7
\$\begingroup\$

Given an n-dimensional array filled with numbers, output which p-dimensional array has the largest sum.

Input

  • An n-dimensional array of numbers, or your language's equivalent. You can assume this is a rectangular array, or not.
  • n, the number of dimensions in the array. (doesn't need to be called n)
  • p, the number of dimensions in the arrays you are adding up. (doesn't need to be called p)

Output

The respective indices of the p-dimensional array with the largest sum. You may have undefined behavior in the case of a tie. The dimensions of the array that you find should be the last p dimensions of the original array.

Test Cases

Input:

[[[4,2],
  [6,8]],

 [[0,0],
  [500,327]]], 3, 2

Output:

1

Input:

[[1,2],
 [4,3]], 2, 0

Since p=0, you're just finding the largest number in the array, which in this case is 4. The coordinates are:

1 0

Input:

[[1,2],
 [4,-1]], 2, 1

You might see the 1 and 4 in the same column, and that that would have the largest sum of 5. However, because those share the second index, not the first, they are ignored. Both of the rows in this array add to 3, resulting in a tie, so you can return whatever you want here.


Input:

[[1,2],
 [3,4]], 2, 2

Since p=n, there are no indices of the array with the largest sum, so the output would be empty.

Additional Rules

\$\endgroup\$
6
  • 2
    \$\begingroup\$ I think your first example has an extraneous set of [...] around it. It might be worth clarifying exactly which dimensions we're adding. From the spec I would have assumed that we'd need to look at any subset of p dimensions, but judging by the last test case, we're only looking at adding up trailing dimensions (because I can add *p*=1 leading dimension and get 1+4 = 5). \$\endgroup\$ Nov 13 '17 at 15:21
  • \$\begingroup\$ @MartinEnder thanks for noticing that. As for your other note, that might make for a good sequel :) \$\endgroup\$
    – RamenChef
    Nov 13 '17 at 15:26
  • 2
    \$\begingroup\$ Can we take two inputs as the array and n - p? It's way better for some languages. \$\endgroup\$
    – hyper-neutrino
    Nov 13 '17 at 15:38
  • 4
    \$\begingroup\$ Will the input array always have the same size in all dimensions? \$\endgroup\$
    – Luis Mendo
    Nov 13 '17 at 16:14
  • 6
    \$\begingroup\$ What is the definition (being used here) of a p-dimensional [sub-]array? Do we only consider those in the same orientation as the input perspective? (is this why [[1,2], [4,-1]], 2, 1 returns either [1,2] or [4,-1] rather than [1,4]?) \$\endgroup\$ Nov 13 '17 at 20:19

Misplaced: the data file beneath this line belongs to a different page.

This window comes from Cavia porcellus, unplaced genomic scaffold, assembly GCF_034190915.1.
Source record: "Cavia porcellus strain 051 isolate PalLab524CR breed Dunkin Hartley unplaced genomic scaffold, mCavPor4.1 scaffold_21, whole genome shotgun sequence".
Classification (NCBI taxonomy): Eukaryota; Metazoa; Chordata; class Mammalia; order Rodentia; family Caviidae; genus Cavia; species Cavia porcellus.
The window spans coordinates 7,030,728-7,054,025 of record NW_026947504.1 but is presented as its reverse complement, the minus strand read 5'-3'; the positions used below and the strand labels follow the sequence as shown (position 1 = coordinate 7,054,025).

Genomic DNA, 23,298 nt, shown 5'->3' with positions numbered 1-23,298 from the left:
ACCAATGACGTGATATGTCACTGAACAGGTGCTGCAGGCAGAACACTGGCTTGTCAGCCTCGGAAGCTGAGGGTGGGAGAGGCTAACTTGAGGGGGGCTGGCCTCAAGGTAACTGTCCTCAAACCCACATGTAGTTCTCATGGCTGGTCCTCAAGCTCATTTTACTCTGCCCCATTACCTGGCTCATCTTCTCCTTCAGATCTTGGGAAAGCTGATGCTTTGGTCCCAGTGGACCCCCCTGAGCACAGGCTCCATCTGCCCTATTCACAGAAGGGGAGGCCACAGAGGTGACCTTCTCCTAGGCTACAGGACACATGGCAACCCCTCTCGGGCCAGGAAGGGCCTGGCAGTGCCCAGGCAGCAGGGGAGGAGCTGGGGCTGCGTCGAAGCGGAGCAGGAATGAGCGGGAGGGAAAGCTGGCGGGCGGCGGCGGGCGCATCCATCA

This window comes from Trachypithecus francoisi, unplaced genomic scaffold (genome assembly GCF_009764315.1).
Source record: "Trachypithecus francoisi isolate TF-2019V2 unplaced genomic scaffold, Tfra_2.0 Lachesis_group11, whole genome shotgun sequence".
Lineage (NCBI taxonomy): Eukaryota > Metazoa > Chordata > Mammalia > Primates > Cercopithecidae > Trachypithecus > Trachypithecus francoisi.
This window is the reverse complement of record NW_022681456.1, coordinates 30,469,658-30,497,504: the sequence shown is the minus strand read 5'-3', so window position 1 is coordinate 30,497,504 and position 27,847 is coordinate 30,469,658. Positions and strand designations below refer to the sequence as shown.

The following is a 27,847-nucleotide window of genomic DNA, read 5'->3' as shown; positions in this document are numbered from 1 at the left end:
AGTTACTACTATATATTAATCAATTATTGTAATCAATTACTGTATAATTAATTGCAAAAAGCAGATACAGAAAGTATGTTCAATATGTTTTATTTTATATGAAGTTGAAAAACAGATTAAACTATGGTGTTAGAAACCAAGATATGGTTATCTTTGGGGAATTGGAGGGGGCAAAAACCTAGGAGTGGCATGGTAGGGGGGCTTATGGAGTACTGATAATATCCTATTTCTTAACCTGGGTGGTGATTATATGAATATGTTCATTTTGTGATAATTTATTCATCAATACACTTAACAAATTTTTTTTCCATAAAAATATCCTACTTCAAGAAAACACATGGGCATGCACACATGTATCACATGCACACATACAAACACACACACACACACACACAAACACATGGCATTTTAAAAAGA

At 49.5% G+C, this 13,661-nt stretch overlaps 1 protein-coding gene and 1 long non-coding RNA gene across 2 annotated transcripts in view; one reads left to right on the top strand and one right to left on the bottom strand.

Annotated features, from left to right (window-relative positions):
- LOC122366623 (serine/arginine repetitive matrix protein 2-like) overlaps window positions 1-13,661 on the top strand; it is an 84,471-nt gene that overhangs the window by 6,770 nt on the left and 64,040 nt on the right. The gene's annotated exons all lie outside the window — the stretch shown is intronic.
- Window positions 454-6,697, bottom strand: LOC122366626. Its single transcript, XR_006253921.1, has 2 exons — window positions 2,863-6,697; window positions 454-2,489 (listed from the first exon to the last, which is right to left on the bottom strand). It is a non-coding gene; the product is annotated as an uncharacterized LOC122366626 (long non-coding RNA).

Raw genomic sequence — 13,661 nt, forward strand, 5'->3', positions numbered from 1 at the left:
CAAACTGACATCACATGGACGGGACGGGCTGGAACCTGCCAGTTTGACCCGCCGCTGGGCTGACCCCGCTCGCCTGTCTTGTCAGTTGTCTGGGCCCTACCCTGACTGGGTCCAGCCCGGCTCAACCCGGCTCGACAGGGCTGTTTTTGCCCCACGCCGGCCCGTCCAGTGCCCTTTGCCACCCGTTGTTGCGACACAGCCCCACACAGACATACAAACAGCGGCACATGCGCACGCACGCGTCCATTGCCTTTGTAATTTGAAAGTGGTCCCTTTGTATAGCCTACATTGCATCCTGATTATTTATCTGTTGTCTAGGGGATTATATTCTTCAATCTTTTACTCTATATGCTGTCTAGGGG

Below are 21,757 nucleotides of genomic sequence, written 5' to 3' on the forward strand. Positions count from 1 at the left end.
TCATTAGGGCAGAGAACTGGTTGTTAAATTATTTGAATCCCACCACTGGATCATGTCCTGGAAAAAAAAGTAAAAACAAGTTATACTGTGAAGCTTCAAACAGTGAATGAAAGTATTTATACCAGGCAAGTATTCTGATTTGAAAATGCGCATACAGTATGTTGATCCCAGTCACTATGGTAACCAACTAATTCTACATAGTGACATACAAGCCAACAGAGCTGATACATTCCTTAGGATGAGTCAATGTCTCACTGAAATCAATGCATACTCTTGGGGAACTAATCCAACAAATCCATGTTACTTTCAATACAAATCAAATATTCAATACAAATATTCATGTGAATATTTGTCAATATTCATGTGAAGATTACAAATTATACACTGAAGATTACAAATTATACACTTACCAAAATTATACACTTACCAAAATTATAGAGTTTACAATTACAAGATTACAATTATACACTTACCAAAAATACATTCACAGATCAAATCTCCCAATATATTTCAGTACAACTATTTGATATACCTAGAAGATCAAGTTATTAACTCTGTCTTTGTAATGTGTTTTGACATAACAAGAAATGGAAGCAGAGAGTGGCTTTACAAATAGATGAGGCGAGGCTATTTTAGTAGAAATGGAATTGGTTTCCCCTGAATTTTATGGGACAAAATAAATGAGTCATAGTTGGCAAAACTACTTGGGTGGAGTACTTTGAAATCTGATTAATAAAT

4
\$\begingroup\$

Wolfram Language (Mathematica), 36 bytes

#~Position~Max@#&@Total[#,{-#2,-1}]&

Try it online!

Returns an array containing all the indices where the maximum value can be found. So for normal inputs that's a singleton array, containing the list of indices to it. If there's a tie, you'll get all the lists of indices for where that value shows up.

The function doesn't actually read the n parameter, because it isn't needed, but you could pass it in as a third argument if you like (it would just be ignored anyway).

One catch here is that for some reason the dimension specification {0,-1} for Total never sums anything. I don't really understand why, but luckily that's just what we need for this challenge.

\$\endgroup\$
0
3
\$\begingroup\$

APL (Dyalog), 21 bytes

(⍴⊤⊃∘⍒∘,)+/,⍤⎕⊢⎕

First input is the array, second is p.

Try it online!

How?

+/,⍤⎕ - apply sum over sub arrays of rank p

⊃∘⍒∘, - flatten, grade down and take first

⍴⊤ - encode in the mixed base derived by the shape of the previous result

\$\endgroup\$
0
1
\$\begingroup\$

Python 3 + numpy, 92 bytes

lambda a,n,p:unravel_index(argmax(sum(a,(*-arange(n-p,n),))),a.shape[p:])
from numpy import*

Try it online!

Quite a bit longer than I would have hoped. Errors out on cases with no solution.

\$\endgroup\$
0
0
\$\begingroup\$

Python 3, 138 bytes

There is probably a better way of doing this

lambda x,n,p:f(x,n,p)[:0:-1]
f=lambda x,n,p:n>p and max([*f(l,n-1,p),i]for i,l in enumerate(x))or[sum(f(l,n-1,p)[0]for l in x)if n else x]

Try it online!

\$\endgroup\$
0

Not the answer you're looking for? Browse other questions tagged or ask your own question.